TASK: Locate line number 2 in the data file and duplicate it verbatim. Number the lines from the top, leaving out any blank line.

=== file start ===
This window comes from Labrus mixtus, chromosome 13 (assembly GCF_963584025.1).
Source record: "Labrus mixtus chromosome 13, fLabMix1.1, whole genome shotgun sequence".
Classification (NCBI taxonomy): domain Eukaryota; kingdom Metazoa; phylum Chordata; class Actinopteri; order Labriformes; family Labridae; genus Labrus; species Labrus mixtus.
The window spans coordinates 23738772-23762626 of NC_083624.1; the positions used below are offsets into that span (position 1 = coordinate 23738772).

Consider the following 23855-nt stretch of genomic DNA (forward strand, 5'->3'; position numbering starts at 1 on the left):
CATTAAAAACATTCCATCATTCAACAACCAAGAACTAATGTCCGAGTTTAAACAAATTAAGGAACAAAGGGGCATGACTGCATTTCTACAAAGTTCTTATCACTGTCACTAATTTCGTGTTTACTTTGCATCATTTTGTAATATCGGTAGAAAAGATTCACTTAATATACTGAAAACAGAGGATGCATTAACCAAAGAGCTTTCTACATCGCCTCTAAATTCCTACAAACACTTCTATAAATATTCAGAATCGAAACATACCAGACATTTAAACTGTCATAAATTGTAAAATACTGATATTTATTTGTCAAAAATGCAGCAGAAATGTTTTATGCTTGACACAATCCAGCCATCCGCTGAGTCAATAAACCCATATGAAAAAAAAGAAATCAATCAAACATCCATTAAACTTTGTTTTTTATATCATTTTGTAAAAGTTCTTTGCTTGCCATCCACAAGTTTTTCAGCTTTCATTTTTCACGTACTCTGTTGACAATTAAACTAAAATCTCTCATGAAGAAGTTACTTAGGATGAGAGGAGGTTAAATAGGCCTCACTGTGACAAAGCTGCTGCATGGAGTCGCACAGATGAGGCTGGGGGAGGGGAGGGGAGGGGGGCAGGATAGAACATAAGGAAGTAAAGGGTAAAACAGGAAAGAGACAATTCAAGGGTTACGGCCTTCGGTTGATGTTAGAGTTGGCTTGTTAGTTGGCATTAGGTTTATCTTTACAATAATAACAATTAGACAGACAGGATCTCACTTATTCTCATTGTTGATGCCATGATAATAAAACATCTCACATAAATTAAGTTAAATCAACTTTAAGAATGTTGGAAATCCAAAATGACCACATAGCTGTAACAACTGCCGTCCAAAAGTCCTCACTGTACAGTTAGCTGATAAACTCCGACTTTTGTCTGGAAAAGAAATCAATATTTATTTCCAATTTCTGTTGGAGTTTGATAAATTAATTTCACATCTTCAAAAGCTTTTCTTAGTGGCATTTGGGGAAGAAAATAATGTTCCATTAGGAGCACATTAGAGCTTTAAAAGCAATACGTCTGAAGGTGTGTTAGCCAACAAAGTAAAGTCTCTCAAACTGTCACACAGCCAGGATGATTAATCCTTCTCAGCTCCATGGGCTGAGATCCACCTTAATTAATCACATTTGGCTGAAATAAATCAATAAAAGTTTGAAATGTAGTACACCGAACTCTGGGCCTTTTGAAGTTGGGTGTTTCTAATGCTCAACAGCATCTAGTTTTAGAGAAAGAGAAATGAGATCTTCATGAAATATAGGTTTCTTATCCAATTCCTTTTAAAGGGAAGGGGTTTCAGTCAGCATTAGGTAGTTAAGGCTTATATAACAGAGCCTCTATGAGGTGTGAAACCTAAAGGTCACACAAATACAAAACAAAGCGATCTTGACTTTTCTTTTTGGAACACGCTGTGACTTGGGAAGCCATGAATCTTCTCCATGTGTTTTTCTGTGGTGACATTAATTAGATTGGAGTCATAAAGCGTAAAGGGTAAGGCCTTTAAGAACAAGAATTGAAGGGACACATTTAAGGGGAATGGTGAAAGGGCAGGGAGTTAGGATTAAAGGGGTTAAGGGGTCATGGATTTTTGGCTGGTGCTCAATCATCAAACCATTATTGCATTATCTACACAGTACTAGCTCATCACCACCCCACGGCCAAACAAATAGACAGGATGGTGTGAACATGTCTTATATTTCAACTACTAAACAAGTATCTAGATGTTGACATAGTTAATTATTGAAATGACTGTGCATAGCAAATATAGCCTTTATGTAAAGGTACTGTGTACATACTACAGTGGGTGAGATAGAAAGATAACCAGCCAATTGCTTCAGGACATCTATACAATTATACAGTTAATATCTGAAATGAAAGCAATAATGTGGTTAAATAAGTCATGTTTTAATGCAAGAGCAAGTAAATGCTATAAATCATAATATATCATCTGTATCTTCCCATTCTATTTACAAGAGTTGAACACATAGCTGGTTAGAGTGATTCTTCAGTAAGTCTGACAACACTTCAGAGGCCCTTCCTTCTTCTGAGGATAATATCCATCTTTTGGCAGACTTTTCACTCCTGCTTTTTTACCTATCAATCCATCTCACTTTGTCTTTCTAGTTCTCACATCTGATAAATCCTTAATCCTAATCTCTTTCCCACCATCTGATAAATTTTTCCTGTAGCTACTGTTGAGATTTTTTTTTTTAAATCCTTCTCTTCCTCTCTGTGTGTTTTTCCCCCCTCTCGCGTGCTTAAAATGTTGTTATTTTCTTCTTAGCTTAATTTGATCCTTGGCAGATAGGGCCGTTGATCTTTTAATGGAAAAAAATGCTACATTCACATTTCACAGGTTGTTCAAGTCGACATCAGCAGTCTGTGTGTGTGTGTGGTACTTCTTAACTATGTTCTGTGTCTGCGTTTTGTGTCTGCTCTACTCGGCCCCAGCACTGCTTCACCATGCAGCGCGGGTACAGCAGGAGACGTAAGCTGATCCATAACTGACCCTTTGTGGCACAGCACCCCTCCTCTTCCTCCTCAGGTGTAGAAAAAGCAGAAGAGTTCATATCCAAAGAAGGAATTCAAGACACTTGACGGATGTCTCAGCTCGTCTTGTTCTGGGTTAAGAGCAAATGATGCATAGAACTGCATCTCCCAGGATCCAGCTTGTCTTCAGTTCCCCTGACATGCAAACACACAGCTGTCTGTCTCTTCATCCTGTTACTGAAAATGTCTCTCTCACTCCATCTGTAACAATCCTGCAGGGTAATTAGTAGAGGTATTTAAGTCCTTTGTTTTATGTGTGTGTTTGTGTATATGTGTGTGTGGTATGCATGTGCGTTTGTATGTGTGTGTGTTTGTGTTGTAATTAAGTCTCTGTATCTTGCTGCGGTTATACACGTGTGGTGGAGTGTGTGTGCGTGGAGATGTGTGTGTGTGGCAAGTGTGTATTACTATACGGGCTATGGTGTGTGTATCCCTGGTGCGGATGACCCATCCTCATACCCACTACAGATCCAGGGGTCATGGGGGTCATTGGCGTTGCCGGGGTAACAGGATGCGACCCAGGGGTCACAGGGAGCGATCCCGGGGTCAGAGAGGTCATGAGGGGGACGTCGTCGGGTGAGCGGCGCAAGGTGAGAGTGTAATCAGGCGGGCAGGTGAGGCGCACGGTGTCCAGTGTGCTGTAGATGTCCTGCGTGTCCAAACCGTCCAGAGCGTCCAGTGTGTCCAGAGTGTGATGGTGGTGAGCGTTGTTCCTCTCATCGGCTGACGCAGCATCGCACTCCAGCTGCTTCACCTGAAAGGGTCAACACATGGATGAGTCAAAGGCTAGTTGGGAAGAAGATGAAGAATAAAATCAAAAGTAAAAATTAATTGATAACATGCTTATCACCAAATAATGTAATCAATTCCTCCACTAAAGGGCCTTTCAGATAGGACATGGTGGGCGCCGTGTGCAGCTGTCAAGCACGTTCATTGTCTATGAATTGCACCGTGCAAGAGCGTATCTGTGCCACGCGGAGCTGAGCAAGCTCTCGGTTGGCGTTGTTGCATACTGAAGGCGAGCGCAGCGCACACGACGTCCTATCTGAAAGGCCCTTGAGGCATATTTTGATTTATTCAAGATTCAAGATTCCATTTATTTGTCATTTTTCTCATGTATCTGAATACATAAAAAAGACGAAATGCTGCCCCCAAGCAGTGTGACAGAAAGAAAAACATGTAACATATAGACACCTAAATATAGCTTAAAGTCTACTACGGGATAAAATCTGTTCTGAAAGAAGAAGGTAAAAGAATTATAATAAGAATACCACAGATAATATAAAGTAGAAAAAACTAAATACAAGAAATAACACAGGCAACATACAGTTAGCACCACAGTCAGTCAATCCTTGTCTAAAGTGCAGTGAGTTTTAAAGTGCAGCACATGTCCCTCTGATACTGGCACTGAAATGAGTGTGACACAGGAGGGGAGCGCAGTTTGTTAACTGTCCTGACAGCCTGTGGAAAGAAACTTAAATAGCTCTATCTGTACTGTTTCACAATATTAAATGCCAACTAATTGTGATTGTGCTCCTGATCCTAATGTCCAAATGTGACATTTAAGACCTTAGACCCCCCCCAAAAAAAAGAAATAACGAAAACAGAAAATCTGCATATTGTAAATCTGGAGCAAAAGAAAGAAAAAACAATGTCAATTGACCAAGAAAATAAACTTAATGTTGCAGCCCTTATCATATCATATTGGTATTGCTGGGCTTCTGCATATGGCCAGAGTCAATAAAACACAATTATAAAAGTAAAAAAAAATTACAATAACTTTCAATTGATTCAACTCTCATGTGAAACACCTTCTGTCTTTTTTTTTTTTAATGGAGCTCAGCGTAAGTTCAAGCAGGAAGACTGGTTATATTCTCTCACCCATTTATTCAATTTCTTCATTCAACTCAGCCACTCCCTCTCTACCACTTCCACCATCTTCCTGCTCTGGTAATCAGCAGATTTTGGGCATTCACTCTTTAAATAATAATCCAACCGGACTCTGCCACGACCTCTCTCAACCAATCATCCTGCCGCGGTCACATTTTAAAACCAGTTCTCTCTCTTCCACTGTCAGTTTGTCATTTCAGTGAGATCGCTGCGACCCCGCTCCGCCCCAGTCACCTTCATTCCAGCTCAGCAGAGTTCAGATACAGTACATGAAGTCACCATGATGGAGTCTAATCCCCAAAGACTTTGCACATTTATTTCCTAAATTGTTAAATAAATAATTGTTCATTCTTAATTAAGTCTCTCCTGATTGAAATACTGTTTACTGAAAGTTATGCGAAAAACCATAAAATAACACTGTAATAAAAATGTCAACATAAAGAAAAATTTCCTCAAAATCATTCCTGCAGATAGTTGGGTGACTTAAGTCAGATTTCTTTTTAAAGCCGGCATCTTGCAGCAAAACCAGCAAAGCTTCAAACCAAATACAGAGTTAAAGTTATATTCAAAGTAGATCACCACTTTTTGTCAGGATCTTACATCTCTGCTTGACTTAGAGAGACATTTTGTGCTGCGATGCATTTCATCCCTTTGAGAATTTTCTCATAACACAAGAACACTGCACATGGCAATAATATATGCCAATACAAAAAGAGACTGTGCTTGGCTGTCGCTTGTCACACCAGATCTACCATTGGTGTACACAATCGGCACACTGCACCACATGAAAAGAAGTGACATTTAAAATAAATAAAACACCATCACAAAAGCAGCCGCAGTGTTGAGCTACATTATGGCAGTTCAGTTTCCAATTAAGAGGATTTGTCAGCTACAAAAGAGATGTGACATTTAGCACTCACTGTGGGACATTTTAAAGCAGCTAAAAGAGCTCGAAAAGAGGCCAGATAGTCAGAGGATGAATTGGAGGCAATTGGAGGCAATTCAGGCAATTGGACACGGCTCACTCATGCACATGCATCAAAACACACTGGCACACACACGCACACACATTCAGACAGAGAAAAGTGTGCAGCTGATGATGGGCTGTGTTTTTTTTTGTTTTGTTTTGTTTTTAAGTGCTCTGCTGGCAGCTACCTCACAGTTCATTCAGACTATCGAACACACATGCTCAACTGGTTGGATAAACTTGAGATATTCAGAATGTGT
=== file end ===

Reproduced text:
Source record: "Labrus mixtus chromosome 13, fLabMix1.1, whole genome shotgun sequence".